I once felt there wasn't much to get too excited about. In fact, I didn't even think things were worthy of outwardly complaining about. Unlike Joe Williams in this song, I went for inward brooding, worked hard to maintain a smooth exterior, and increasingly felt remote from people and dull. In an Aesthetic Realism class, Mr. Siegel explained:

"Aesthetic Realism says every state of mind has a cause, whether it's moderate, bitter or depressed. Does your feeling moderate have a cause?....Do you feel right now that your living pitch is high enough? Would you like to be keener in your sense of life?"

I answered "yes," and Mr. Siegel said, with kind humor that I love, "If I had my way, I'd have you go through the motion of a Russian kazatzka and yell at the same time." He explained:

"Once we make reality a failure, we ourselves feel a failure and dull. Do you get a triumph in making reality not a success? Would you like all the clocks to run down?"

This was exactly what I was doing, and I'm happy to say what I heard that day marked the beginning of a big change in my life. I've seen that there's nothing uglier, more unethical than getting a triumph out of hoping reality is a failure. It is contempt, and it's the cause of every injustice and cruelty in the world today. And I've seen the joy, the exhilaration that comes from trying to be honest about reality, seeing it truly, is the real success in life.

I've learned in the "Opposites in Music" class that the Blues themselves arise from like of the world--an affirmation of form in sound even as a person wails, complains, and is sad. The way Joe Williams and the Basie band work together, we feel anything but "clocks running down." Instead, we feel reality matters, it gets to us, and we're excited and composed at once.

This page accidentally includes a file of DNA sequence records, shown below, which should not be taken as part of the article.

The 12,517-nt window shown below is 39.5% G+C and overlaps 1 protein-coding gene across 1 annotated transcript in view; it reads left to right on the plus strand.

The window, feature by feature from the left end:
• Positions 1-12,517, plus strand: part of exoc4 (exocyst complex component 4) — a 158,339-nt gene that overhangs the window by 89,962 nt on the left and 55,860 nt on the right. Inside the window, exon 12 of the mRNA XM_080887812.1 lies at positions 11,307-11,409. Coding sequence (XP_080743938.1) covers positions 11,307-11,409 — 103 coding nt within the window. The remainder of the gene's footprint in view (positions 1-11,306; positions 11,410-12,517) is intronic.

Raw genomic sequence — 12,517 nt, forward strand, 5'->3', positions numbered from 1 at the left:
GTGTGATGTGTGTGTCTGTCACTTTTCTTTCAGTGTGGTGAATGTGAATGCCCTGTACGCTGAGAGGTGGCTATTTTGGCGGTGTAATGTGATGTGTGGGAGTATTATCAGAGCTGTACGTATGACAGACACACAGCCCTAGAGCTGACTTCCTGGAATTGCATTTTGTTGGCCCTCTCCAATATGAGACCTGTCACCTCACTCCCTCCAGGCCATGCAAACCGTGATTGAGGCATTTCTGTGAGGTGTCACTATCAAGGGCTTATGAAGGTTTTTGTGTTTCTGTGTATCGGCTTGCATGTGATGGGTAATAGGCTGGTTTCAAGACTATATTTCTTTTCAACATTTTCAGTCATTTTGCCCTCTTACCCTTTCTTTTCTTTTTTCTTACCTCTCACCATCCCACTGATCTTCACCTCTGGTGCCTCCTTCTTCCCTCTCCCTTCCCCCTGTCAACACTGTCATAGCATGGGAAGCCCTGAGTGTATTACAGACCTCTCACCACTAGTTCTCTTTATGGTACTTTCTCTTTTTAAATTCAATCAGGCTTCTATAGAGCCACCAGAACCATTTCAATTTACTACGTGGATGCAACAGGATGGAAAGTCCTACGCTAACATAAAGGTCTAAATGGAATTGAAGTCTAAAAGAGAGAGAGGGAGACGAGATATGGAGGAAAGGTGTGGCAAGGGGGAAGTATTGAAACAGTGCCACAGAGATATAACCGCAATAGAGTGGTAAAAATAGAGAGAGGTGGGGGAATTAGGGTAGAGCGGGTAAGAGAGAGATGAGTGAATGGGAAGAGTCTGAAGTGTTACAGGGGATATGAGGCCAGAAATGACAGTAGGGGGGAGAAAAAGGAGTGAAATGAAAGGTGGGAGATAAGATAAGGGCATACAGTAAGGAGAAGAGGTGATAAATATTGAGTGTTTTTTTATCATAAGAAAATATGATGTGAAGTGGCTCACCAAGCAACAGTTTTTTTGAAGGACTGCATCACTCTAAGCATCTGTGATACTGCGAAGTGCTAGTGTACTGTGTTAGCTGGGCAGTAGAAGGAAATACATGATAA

There's precision in the arrangement, which is by Ernie Wilkins, but the band and soloists do things in a wild, delight­fully unexpected way. When Williams comes back to the refrain "Nobody loves me/Nobody seems to care" a second time, he just throws his head back and shouts it out in a way that's anything but moderate, smooth. In fact, it's so raw, it startles you--this is no cool customer--and we respect him. There's beautiful courage in that sound. I learned that Joe Williams studied operatic singing but was prevented by the racism of the time from pursuing a career in it. Meanwhile, he loved the blues tradition, and he became famous for what was called his "voice breaking" cries. On the liner notes for this recording, it is said

"They call Joe Williams a "blues bawler" and they say that when he sings he has a "bawl," which is largely true."

Yes, and there's honesty in that bawl.

[PLAY 2:29 to 3:53 and fade]

And Williams concludes on a surprising, very long and very high note on the sound of oooo. I think the sense of wonder after all that complaint and misery is great--and it has an ethical message. To end so sweetly and gently after all that wailing is a tribute to the Aesthetic Realism idea that every person's deepest desire is to like the world, and that the criterion for an honest complaint is whether it enables us to care more, feel more for the whole world. I think this music definitely answers yes!

[Play 4:20 or 4:21 to end]